Drivers being charged exorbitant toll for use of peripheral highway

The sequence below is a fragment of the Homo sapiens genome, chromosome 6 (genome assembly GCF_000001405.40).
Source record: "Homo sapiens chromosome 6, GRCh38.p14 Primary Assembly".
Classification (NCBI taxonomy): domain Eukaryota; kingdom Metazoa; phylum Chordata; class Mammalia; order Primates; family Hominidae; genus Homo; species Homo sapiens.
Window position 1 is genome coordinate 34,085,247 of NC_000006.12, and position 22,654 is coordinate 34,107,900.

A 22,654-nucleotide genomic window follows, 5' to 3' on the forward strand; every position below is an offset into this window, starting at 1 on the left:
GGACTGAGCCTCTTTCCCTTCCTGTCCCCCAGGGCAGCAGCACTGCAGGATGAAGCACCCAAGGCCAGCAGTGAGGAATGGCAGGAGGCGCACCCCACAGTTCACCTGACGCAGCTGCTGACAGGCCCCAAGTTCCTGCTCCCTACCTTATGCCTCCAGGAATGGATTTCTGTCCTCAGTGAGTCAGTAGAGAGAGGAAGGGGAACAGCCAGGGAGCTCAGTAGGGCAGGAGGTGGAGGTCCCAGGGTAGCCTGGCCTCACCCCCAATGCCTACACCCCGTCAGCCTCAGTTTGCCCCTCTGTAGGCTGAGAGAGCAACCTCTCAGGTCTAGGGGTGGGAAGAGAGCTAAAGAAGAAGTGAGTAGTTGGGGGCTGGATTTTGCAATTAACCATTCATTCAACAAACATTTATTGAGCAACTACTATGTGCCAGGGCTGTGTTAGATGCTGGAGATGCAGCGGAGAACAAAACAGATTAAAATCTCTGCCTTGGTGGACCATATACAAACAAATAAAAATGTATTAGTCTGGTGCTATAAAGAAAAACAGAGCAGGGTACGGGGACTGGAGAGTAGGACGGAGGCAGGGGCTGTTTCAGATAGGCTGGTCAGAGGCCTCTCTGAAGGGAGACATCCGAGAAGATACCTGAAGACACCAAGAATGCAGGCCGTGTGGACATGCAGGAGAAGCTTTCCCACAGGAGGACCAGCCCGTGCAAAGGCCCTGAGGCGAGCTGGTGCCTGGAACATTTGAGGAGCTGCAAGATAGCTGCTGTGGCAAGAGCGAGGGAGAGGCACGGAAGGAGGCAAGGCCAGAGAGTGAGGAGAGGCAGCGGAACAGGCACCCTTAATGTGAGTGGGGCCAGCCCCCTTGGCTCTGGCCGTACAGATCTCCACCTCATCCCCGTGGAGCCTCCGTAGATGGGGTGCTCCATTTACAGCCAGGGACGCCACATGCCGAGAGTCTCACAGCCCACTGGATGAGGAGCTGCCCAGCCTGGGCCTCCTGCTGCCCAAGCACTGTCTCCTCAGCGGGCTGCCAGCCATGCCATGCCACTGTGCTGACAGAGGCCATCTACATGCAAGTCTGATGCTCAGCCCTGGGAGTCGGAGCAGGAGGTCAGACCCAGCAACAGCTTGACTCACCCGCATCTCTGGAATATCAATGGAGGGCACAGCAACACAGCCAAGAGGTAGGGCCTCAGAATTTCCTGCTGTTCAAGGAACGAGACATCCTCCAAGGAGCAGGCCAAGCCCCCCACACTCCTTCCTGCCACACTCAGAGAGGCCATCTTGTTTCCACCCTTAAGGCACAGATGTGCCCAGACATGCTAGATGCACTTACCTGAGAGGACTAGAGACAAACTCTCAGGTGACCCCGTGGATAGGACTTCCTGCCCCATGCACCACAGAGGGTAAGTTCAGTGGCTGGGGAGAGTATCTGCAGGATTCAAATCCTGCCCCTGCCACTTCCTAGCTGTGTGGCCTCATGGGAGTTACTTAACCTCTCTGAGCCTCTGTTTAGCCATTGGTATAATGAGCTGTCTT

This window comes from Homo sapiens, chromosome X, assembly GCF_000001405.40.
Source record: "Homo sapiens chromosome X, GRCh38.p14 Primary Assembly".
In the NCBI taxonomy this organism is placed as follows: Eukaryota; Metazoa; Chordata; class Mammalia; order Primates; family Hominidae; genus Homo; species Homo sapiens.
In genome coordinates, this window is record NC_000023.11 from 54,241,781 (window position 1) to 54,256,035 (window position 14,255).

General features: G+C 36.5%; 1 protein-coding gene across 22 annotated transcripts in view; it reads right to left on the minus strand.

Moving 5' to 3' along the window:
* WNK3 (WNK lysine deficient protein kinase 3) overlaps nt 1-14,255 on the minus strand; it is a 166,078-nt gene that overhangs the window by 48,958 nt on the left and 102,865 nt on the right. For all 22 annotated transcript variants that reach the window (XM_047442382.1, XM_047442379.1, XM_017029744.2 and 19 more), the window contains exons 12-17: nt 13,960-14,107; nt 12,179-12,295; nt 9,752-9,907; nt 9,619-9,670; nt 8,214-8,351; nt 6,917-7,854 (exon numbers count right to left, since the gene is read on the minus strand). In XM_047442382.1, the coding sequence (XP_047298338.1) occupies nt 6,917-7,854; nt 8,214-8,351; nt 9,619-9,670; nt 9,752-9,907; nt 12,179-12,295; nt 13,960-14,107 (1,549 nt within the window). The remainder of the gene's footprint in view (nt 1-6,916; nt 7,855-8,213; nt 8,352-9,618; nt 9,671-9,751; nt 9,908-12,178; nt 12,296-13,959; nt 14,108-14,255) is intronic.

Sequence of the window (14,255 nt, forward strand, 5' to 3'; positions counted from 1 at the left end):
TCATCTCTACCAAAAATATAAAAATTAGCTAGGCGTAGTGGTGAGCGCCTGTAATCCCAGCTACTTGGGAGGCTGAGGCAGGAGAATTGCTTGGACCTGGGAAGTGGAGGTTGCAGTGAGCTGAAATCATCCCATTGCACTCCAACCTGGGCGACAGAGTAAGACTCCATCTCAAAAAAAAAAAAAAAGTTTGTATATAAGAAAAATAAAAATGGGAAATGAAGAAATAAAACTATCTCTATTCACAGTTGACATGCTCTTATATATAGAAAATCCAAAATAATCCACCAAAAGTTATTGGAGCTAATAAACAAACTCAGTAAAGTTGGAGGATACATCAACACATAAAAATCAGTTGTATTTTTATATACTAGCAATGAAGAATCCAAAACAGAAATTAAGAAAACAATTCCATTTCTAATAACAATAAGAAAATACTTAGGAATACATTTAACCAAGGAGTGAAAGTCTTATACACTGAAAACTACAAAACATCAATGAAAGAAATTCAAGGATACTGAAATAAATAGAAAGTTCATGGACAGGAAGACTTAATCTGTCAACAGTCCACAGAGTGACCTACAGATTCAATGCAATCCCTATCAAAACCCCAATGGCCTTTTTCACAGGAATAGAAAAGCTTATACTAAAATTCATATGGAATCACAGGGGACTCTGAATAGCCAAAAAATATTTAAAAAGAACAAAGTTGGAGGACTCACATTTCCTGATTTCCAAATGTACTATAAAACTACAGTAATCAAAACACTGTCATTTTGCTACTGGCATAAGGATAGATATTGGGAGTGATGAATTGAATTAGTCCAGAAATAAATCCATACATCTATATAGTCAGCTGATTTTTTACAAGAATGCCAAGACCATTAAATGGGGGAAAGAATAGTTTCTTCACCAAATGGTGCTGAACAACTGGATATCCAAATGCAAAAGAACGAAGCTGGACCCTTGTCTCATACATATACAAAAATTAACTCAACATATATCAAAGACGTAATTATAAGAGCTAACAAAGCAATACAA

Questions over whether and how much people should pay for the use of Athens’s Attiki Odos ring road have, in the past month, been raised by citizens, journalists and especially the municipalities that the highway runs through. Toll charges have sparked protests as users of the ring road, when the Gerakas-Metamorphosis section of the Attiki Odos was opened at the end of January, were suddenly asked to pay 60 cents more (bringing the overall charge to a total of 1.80 euros), regardless of the distance traveled. In any case, of all European countries, only Greece and Portugal charge for the use of ring roads. Northern countries do without toll posts altogether, while southern states such as France and Italy charge for the use of other highways, but not peripheral ones. There have been strong reactions to the tolls for reasons that are social and political as well as economic. But a flat charge is also unacceptable for reasons to do with transportation planning, says Giorgos Yannis, president of the Hellenic Institute of Transportation Engineers. «We construct a road to ease movement and make people’s lives easier and then we effectively forbid them to use it. A flat toll charge is against the mobility we want to achieve,» Yannis told Kathimerini. After the first protests by people and media outlets, Town Planning and Public Works Ministry (YPEHODE) officials and the Attiki Odos consortium’s representatives hinted that the flat charge was aimed at discouraging small, local journeys that would overload the road. «That’s an easy excuse, which doesn’t stand up to examination,» Yannis riposted. «If that was the issue, it could easily be solved by having a higher charge during rush hours.» But while having different charges according to the time of day is feasible, varying them according to distance is no longer a possibility. «They should have thought of it before,» Yannis said. «Charge differentials can be implemented either by constructing toll posts at exits, with accompanying lanes, or through an electronic system involving transmitters and receivers. The first is by now almost impossible, since there is very little room – the toll posts at the entrances were hard enough to build. In any case, they would mean queues when exiting as well as when driving onto the highway. Establishing an electronic system, on the other hand, requires time (at least three years) and money, and anyway can only be used for vehicles furnished with a transmitter.» The cost per kilometer, he added, should have been studied from the beginning. Moreover, given that the contract for the project sets the charge ceiling at 2.80 euros, a financial study should have been conducted to decide on intermediate tolls. Instead, Yannis said, they seem to be set in quite an arbitrary fashion. Initially, the consortium wanted the charge fixed at 2 euros, but compromised on 1.80 euros after pressure from YPEHODE. «The toll charge is regarded as vital to paying off constructors’ capital investment and the loans they took out. But since constructors have begun to earn money a full three years before completion of the work, the period of time during which they are entitled to exploit it should be redetermined. «The takings from the Attiki Odos toll posts should be published every month for reasons of transparency and so that people can inform themselves of which section of the road has been paid off.» However, Yannis made it clear he thought a toll charge essential. «We have to pay tolls, because without them, the Attiki Odos would not have been built. «In countries like Belgium, the Netherlands and Germany, the inhabitants don’t know what toll charges mean, because toll posts don’t exist anywhere. There, however, the roads are built and maintained by the state. In southern Europe – Italy, France, Portugal – where, like here, the state requires the participation of private companies, toll posts are essential. «Besides,» he added, «charging for using the road infrastructure is gaining ground worldwide, because it enables better management of traffic fluctuations and ensures high standards of comfort and safety.» Since the State lacked the money, he continued, it was necessary for users to pay through toll charges. As a pricing measure, it was also fairer on inhabitants outside Athens, who are non-users, because they are not asked to shoulder the burden through taxation.» It all boils down to how private firms exploiting and managing the roads are monitored and supervised by the State, «whose responsibility and obligation it is to protect